by Anne Basye—
When you were planning your Easter menu, did you consider the possibility that the meat, vegetables and staples you needed might not be available? That store shelves might be emptied by crop failure, drought, guerilla fighting or a natural disaster?
I didn’t either. Prices rise and fall, a Florida freeze might damage a citrus crop, but it’s hard to imagine a scenario that would bring the entire U.S. food system to its knees.
Sure, we see need around us. We give to food pantries and take a turn cooking for the soup kitchen. But blinded by abundance—an abundance that, ahem, you can see on our waistlines and hips—we find real, honest-to-goodness famine hard to imagine. If we’re eating, and we’re supporting the food pantry, and we give regularly to ELCA World Hunger, everybody else must be eating too, right?
I’m ashamed to admit it, but I’m a “famine forgetter.” This term, coined by theologian Mark Allan Powell (see Bible study, p. 20), describes readers who don’t notice this line of the Prodigal Son story: “When he had spent everything, a severe famine took place throughout that country, and he began to be in need.”
Asking dozens of people to read the Luke 15:11-32 story and retell it to a partner, Powell realized that nearly all the famine forgetters are American Christians. It’s not that our eyes miss the word “famine,” but that lacking firsthand experience, we don’t understand the implications.
I certainly don’t. Triggered by emotions raised by the family dynamics of the story, I don’t connect the dots between the challenges famine created for the prodigal son and his decision to go home and throw himself on his father’s mercy.
But famine rememberers—readers from places like Tanzania and Russia, with severe hunger in the not-too-distant past—get it.
What aren’t we famine forgetters seeing?
Growing hunter, conflict
Not long ago, the number of hungry people in the world was shrinking. Incomes were increasing in the Asia-Pacific region; food prices were on their way down. That’s no longer true. According to the United Nations Food and Agriculture Organization, the number of “food insecure” people jumped from 777 million in 2015 to 815 million in 2016. About 11 percent of the world went hungry every day last year.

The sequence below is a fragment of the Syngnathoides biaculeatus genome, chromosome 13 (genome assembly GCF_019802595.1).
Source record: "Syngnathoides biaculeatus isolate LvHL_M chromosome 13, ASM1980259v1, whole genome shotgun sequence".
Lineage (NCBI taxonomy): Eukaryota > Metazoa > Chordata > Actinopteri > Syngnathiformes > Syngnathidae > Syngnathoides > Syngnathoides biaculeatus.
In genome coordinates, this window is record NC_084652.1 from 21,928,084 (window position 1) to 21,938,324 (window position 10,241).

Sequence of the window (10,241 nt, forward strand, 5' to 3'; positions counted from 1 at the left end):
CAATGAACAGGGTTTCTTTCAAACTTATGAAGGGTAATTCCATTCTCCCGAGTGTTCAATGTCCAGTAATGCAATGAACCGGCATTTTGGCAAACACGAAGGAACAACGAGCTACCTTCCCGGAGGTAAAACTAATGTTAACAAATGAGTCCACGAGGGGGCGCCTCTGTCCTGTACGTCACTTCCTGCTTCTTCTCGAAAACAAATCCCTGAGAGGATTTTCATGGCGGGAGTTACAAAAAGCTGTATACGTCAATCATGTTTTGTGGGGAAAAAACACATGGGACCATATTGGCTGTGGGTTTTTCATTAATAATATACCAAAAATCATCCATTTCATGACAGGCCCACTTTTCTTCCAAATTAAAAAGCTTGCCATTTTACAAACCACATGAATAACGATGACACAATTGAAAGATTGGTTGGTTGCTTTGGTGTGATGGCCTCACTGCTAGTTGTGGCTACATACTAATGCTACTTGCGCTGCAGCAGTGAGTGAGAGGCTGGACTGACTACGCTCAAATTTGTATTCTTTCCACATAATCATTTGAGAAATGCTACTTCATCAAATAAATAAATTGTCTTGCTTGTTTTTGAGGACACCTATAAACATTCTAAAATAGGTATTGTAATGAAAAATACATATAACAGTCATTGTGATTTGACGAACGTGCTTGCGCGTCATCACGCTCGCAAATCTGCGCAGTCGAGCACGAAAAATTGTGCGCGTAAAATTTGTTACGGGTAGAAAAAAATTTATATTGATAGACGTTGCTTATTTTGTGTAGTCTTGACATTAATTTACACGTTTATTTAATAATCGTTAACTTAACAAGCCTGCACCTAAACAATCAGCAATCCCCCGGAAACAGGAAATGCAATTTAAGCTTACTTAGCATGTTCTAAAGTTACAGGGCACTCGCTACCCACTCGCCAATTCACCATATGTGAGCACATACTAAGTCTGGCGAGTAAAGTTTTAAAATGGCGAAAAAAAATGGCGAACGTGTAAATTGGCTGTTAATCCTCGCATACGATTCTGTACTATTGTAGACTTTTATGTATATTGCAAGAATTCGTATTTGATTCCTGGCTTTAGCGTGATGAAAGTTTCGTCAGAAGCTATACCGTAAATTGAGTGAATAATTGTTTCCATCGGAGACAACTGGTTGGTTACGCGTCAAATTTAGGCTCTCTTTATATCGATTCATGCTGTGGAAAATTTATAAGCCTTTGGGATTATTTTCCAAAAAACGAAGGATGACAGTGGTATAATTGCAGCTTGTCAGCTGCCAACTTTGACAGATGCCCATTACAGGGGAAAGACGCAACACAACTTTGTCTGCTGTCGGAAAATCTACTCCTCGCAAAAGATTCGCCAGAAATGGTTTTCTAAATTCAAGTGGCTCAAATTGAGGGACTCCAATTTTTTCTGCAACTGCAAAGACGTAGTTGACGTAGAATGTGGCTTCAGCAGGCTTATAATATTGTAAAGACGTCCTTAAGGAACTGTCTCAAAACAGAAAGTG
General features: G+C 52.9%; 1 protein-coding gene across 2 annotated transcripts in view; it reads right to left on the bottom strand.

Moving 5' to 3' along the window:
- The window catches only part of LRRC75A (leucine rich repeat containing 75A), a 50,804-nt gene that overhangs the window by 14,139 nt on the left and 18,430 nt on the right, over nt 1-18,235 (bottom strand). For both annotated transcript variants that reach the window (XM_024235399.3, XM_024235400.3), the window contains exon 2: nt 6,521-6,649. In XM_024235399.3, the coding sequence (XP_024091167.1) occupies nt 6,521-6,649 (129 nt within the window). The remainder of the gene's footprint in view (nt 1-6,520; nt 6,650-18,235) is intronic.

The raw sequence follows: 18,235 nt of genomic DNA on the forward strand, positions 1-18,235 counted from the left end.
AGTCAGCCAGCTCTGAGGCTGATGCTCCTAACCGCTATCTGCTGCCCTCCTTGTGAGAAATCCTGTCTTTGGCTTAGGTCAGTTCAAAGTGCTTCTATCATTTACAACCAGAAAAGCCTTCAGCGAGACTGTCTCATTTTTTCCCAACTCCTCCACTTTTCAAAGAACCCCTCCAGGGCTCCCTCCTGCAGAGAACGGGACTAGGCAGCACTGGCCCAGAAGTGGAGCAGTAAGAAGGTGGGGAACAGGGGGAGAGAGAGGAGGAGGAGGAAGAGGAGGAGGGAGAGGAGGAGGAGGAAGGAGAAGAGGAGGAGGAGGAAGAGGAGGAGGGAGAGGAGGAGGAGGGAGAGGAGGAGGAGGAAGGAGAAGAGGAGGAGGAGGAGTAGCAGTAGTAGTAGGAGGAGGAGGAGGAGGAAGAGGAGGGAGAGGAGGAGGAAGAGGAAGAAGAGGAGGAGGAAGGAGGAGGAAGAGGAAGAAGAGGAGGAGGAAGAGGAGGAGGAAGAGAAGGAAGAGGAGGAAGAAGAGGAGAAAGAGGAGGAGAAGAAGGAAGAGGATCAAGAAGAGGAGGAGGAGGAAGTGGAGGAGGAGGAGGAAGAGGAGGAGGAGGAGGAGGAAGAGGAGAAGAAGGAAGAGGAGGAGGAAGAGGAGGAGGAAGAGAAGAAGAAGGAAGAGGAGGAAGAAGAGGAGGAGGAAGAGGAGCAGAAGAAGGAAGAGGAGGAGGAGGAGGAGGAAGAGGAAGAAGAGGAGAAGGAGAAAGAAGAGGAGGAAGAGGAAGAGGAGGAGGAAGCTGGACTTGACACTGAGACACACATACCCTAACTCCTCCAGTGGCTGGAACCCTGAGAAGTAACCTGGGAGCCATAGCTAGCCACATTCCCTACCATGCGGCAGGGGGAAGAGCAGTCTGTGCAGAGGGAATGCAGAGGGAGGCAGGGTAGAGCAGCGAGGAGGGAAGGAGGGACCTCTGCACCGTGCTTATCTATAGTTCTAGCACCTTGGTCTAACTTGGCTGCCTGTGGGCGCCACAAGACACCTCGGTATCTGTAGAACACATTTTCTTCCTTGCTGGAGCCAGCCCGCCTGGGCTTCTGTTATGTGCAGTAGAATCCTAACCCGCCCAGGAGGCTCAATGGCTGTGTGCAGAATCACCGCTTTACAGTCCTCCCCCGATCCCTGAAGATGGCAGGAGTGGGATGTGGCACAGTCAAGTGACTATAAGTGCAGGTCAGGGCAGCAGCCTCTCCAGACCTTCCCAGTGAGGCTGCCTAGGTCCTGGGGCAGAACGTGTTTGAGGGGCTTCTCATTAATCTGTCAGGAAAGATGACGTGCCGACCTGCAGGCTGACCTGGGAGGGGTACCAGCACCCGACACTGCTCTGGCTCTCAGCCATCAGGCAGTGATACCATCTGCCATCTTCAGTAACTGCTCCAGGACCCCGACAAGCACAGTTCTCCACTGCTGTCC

In South Sudan, 7.5 million people are hungry—1.4 million more than in 2016. Six million people in Somalia depend on humanitarian aid to survive, and another 2 million are beyond the reach of aid agencies. In Yemen, 18 million people—two-thirds of the population—are “food insecure.” They don’t have access to enough affordable, nutritious food.
Rebecca Duerst, director for diakonia for ELCA Global Mission, says one reason we don’t hear much about severe hunger and famine is that it’s a slow disaster. “The media and our own attention tend to focus on things like hurricanes and typhoons,” she says. “Drought and food insecurity happen over seasons and years. It doesn’t pop [up] all of a sudden.”
Lurking behind hunger are slow-brewing issues like farmland quality, land use practices, water supply, and competition for land between farmers and pastoralists who graze herds. As our planet heats up, scientists predict more desertification, more drought and more hunger in vulnerable places, especially in Africa.
But the number one cause for hunger today is something that can pop up all of a sudden: conflict. The stories we hear from South Sudan, Somalia, Yemen and 16 other countries are about battles between armed groups and gruesome details of death and dismemberment. Lost in the telling are people who can’t eat due to blockades, checkpoints, confiscated or destroyed aid shipments, and violence.